A merger of two leading emerging Europe edtech firms could provide a boost for the region’s drive to become a global hub for digital skills.
Two of emerging Europe’s leading edtech companies have joined forces to create one of the region’s biggest digital skilling and sourcing powerhouses.
They hope that the merger will help attract more investors to the region as it strives to develop a skill-driven economy.
- Digital, tax, and customs deals move Ukraine closer to EU
- Emerging Europe risks missing out on EU’s Digital Decade
- Don’t punish the risk takers: The key to digitalising public services
The firms, Budapest-based Codecool and the Gdynia-based Software Development Academy (SDA) – both founded in 2015 – will together boast a presence in eight countries (Poland, Hungary, Romania, Austria, Slovakia, Czechia, Estonia, and Albania) and will train 15,000-20,000 individuals from the Central European region annually.
With over 300 employees, 17 digital reskilling pathways, a network of 1,600 mentors, the merged companies offer skilling, upskilling, and reskilling to private individuals, companies and governments. The two firms are on target for combined revenues of 20 million euros this year.
“This is an exciting new chapter for both companies where we create a real powerhouse for digitalisation,” says József Boda, CEO of Codecool. “Through our consolidated digital skilling programmes, we confidently continue to serve the needs of individuals, companies and governments. Graduates from our courses are in high demand, especially as western European and US organisations look to outsource or find additional talent while lowering costs.”
For the public sector, the two firms have undertaken two successful reskilling programmes, training 10,000 ICT specialists in Albania and 600 engineers in Hungary. The company also continues to encourage and support women in ICT through several of its programmes.
Filling recruitment gaps
Gaining digital skills is a global requirement and the merged companies believe that they can help the EU and UK to upskill workers or fill recruitment gaps. The EU is currently struggling with a shortfall of approximately 1.8 million ICT experts.
While the Covid-19 pandemic led to increased demand for cyber skills, there is still a cybersecurity workforce gap of more than 2.72 million positions globally. In the UK, tech job opportunities hit a 10-year high as the demand for skilled workers outgrows the level of digital skills available.
“There is a global battle for digital talent, especially coders and programmers, so our main aim remains to provide high quality digital skilling for employees and employers – but on a much larger scale,” says Michał Mysiak, CEO of SDA, who will lead the merged company as CEO.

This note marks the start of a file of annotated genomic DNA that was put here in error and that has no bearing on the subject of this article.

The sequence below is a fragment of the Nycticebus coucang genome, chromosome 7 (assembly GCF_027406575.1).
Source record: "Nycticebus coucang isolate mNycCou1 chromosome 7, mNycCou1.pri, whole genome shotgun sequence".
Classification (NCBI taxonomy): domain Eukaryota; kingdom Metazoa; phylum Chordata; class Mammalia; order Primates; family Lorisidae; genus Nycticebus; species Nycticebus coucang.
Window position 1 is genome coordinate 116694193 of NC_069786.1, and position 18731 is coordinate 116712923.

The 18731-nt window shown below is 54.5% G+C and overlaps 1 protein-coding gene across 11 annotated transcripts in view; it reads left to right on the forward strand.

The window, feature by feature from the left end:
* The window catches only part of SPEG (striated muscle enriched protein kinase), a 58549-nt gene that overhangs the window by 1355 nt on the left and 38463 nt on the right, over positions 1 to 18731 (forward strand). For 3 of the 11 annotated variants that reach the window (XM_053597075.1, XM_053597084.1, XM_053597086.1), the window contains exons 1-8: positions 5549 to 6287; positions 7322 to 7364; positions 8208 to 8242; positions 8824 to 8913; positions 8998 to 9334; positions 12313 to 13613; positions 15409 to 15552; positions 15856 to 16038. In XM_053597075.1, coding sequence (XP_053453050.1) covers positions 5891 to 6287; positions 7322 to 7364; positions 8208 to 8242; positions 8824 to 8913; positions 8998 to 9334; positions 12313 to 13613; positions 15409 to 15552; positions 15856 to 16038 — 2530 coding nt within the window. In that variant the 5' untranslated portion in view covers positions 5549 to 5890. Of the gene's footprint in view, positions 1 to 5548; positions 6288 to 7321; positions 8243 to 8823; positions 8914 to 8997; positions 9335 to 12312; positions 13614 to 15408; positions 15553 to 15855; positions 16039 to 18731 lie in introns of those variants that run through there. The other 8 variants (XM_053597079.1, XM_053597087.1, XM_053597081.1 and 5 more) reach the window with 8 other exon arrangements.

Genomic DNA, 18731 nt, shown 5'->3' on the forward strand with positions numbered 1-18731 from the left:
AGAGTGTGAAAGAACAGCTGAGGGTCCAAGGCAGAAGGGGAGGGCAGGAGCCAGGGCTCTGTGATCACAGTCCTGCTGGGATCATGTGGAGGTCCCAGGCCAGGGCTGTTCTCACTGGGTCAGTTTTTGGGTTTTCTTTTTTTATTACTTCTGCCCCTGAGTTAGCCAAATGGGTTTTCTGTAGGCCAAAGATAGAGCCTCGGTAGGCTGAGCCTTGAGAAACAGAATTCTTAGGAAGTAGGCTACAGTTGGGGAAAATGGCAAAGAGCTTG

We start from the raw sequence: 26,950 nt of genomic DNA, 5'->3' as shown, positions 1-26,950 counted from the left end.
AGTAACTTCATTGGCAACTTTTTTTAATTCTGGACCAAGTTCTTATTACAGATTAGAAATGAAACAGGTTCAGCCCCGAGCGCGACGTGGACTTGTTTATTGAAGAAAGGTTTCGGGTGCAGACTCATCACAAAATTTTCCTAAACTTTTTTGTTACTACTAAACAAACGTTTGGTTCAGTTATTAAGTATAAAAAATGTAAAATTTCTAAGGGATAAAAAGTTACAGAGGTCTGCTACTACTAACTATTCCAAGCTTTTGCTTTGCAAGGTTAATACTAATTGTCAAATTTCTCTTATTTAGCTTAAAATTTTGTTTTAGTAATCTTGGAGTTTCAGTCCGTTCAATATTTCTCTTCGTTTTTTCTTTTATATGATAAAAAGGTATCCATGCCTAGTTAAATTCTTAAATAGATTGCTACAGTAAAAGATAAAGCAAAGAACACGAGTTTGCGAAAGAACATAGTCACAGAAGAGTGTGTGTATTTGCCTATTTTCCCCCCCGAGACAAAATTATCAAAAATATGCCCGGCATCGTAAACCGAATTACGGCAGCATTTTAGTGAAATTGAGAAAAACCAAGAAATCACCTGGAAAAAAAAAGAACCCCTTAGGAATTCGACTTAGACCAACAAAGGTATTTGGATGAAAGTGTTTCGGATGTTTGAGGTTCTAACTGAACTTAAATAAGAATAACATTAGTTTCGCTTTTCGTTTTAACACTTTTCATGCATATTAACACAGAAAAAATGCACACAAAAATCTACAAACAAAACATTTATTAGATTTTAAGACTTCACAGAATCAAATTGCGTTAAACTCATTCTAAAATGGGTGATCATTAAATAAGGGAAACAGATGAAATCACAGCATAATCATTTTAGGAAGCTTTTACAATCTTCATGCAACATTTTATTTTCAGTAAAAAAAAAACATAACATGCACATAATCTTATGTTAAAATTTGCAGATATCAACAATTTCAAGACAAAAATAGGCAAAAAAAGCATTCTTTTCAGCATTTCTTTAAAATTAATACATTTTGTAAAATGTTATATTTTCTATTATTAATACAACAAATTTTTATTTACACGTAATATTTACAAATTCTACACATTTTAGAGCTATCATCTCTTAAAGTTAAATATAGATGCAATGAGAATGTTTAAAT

“We believe that the combination of Codecool and SDA – with distinct regional and category strengths – will boost the skills level of Central Europeans who are hungry to learn and will be pivotal the digital transformation of Europe and beyond.”
The need for highly skilled ICT professionals
While progress is being made across emerging Europe to digitally upskill its workforce and citizens and address the digital divide, according to the European Commission’s annual Digital Economy and Society Index (DESI) the region’s overall performance remains underwhelming.
Only Estonia, Slovenia and Lithuania score above the EU average in the areas of human capital, connectivity, integration of digital technology, and digital public services.
Meanwhile, four of the five worst performing states in the EU are in emerging Europe: Slovakia, Poland, Bulgaria and Romania. The fifth is Greece.
A key goal of the European Commission’s Digital Decade programme is to employ 20 million ICT specialists by 2030, with an equal proportion of men and women.
To reach this objective, 161 billion euros will be allocated to innovation and the digitalisation of EU markets under the EU’s Recovery and Resilience Plan.
In Poland 21.3 per cent of the total 35.4 billion euros recovery fund, more than seven billion euros, has been earmarked for digital transformation alone. In Romania, the figure is around six billion euros.
“To encourage even more investors to the region there is a need to provide highly skilled ICT professionals in a fast-track mode and the merged company is an answer to this need as well as a unique chance for the region to become an emerging ICT service centre on a global scale,” adds Mysiak.
Unlike many news and information platforms, Emerging Europe is free to read, and always will be. There is no paywall here. We are independent, not affiliated with nor representing any political party or business organisation. We want the very best for emerging Europe, nothing more, nothing less. Your support will help us continue to spread the word about this amazing region.
You can contribute here. Thank you.